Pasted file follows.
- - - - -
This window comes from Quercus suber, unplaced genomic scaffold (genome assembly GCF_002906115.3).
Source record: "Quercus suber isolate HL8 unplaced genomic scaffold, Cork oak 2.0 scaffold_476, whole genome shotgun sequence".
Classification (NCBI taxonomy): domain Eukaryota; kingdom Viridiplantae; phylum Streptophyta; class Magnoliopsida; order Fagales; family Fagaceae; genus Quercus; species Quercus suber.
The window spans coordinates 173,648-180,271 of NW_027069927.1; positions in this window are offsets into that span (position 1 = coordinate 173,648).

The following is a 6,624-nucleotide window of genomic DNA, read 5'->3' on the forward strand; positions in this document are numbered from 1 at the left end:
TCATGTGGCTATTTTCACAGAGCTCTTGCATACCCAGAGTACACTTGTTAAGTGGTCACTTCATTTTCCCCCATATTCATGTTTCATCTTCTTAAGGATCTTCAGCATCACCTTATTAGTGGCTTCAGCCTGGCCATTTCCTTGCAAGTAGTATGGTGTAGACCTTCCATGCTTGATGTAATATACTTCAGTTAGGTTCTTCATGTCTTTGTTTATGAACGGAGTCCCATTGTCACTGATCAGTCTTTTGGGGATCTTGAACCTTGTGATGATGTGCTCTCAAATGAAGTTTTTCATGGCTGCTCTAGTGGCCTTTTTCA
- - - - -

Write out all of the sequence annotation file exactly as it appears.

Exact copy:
This window comes from Quercus suber, unplaced genomic scaffold (genome assembly GCF_002906115.3).
Source record: "Quercus suber isolate HL8 unplaced genomic scaffold, Cork oak 2.0 scaffold_476, whole genome shotgun sequence".
Classification (NCBI taxonomy): domain Eukaryota; kingdom Viridiplantae; phylum Streptophyta; class Magnoliopsida; order Fagales; family Fagaceae; genus Quercus; species Quercus suber.
The window spans coordinates 173,648-180,271 of NW_027069927.1; positions in this window are offsets into that span (position 1 = coordinate 173,648).

The following is a 6,624-nucleotide window of genomic DNA, read 5'->3' on the forward strand; positions in this document are numbered from 1 at the left end:
TCATGTGGCTATTTTCACAGAGCTCTTGCATACCCAGAGTACACTTGTTAAGTGGTCACTTCATTTTCCCCCATATTCATGTTTCATCTTCTTAAGGATCTTCAGCATCACCTTATTAGTGGCTTCAGCCTGGCCATTTCCTTGCAAGTAGTATGGTGTAGACCTTCCATGCTTGATGTAATATACTTCAGTTAGGTTCTTCATGTCTTTGTTTATGAACGGAGTCCCATTGTCACTGATCAGTCTTTTGGGGATCTTGAACCTTGTGATGATGTGCTCTCAAATGAAGTTTTTCATGGCTGCTCTAGTGGCCTTTTTCA